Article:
News | Jul 2019
Freshwater habitats such as lakes, rivers and streams are under threat. People everywhere rely upon them for their survival - but a special journal edition, free to view for the next two years, brings hope with practical, transferable solutions.
This publication, titled ‘Freshwater conservation in the Anthropocene,’ and published in Aquatic Conservation: Marine and Freshwater Ecosystems on 19 July, follows the recently published IPBES report which revealed that changing land use is the single biggest driver of freshwater habitat loss.
Powering wildlife and livelihoods
Though streams, lakes, rivers and other fresh waters only cover about 1% of the planet’s surface, they are home to more than one in ten known species, and people all over the world rely upon these sources of water for drink, food, and farming. By 2030 it is predicted that global demand for fresh water will be 40% over the current accessible and reliable supply.
On the decline
While demand for fresh water is increasing, freshwater habitats are deteriorating. This is due to a range of factors, including infrastructure breaking the flow of rivers, the overharvesting of freshwater plants and animals for food, and the overarching climate crisis.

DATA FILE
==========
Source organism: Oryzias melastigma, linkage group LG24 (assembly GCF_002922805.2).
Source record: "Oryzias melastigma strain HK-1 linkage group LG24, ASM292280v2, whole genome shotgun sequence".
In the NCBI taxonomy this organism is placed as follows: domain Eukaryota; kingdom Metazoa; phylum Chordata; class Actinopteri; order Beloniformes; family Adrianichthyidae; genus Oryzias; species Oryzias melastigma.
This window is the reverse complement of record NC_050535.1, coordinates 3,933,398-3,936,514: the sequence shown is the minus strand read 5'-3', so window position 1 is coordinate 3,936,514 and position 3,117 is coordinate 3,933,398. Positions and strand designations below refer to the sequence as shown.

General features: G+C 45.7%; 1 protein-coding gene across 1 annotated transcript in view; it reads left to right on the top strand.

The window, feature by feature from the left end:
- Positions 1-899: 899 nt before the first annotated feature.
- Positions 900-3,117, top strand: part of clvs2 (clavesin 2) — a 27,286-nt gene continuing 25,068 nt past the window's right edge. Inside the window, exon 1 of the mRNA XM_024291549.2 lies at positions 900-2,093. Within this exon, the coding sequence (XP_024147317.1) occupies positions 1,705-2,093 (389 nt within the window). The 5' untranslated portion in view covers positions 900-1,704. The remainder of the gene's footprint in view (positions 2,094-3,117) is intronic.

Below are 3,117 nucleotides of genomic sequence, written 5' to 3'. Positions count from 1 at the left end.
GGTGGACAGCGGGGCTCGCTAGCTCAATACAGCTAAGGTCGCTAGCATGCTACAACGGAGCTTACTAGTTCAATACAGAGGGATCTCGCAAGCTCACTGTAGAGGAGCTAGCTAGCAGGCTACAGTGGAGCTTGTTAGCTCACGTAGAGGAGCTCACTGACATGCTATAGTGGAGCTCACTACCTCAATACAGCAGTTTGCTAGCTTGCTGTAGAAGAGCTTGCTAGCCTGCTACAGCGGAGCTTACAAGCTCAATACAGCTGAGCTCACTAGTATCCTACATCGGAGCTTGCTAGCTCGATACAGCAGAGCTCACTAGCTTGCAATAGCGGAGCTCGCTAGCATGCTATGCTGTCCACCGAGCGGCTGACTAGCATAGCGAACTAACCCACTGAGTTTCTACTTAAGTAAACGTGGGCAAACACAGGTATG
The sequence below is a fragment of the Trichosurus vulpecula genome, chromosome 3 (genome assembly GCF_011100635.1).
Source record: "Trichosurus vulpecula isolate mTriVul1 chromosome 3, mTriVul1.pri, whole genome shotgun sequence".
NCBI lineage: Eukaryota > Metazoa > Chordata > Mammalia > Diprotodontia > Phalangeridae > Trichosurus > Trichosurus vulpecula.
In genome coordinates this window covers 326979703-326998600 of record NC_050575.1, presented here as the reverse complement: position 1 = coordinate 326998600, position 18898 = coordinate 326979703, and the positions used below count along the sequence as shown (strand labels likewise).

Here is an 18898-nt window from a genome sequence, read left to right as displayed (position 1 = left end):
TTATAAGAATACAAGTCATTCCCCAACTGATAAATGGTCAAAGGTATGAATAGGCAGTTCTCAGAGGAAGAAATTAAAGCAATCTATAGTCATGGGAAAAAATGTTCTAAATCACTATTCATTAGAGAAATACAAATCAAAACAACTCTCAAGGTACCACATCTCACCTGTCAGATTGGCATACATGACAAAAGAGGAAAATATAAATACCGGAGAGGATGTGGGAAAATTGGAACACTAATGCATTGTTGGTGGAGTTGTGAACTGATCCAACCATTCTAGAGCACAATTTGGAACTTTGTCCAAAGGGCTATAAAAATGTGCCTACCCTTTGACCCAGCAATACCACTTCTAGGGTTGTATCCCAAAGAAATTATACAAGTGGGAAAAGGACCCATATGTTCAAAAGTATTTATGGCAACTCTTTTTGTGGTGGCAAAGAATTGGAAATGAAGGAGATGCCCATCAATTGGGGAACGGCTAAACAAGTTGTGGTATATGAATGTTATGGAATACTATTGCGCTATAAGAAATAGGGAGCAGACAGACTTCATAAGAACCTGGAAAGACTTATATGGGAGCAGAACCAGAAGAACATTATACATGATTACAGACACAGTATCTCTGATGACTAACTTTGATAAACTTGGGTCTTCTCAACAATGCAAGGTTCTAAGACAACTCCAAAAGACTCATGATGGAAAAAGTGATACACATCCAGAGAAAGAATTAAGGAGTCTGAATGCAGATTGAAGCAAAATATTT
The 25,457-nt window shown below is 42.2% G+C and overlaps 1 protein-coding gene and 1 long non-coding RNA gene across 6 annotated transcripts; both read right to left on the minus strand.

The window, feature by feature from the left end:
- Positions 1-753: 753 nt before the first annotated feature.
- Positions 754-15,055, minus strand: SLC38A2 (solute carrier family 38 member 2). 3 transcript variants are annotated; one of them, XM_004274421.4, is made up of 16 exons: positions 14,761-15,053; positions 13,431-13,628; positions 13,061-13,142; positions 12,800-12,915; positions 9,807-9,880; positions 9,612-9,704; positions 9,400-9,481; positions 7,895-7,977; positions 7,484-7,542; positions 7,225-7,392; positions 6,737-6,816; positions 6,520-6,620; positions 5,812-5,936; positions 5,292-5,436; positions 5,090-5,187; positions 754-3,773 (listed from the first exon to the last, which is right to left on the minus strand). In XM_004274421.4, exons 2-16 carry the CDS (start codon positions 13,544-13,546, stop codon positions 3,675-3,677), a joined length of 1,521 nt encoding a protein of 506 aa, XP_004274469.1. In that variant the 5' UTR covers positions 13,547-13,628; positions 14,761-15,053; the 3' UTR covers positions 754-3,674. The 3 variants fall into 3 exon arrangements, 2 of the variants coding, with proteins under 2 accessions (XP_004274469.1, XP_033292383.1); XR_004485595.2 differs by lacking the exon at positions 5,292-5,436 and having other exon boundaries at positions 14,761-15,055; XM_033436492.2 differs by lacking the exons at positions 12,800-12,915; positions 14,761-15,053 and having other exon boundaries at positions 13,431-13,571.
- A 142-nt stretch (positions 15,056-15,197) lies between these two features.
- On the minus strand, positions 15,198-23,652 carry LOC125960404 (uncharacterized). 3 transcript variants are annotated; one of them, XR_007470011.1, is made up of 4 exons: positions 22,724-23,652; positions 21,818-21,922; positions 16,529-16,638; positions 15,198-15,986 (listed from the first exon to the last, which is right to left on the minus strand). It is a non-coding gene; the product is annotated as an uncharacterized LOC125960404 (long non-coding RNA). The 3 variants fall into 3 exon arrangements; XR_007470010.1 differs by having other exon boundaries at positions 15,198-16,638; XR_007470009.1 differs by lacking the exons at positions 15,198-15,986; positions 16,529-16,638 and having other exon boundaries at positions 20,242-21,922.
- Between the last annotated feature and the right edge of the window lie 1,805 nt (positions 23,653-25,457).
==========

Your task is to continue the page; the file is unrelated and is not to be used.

With the world’s population expected to grow to 8.6 billion by 2030 the next few years will see even more pressure put on these already fragile ecosystems. However, not enough consideration is being given as to how to make fresh water accessible to people, while still protecting the plants and animals that live in these special habitats.
Collecting the evidence – what works?
The special journal edition also brings together some of the most practical, wide-ranging and innovative research to contribute to this growing evidence base.
For example, one paper details the very first application of a land-based modelling tool to fresh waters. This novel approach, from a team at UNEP-WCMC, reveals how plants and animals found in freshwater habitats respond to people’s activity on land and how that can in turn affect people’s livelihoods – critical information for decision makers.
Diego Bignoli, Senior Research Scientist at UNEP-WCMC and one of four guest editors of this edition, commented: “Despite their vital importance, fresh waters are still not a priority in much planning, both inside and outside of the conservation world. People often think of them more as a physical resource rather than as special and unique habitats, home to an extraordinary array of organisms.
“With this issue we demonstrate the critical importance of considering both – how freshwater systems interact, relate, and build upon each other to create a thriving environment that can work for both nature and people.
“This edition adds to the momentum towards considering fresh water in future priorities for the conservation and use of nature, demonstrating the use of practical, evidence-based science, and how freshwater systems can be managed for both people and nature.
"I would like to give a huge thanks to my fellow guest editors who made this possible: Ian Harrison and Michael Cooperman from Conservation International and Rebecca Flitcroft from the USDA Forest Service."
Image: Diego Bignoli, UNEP-WCMC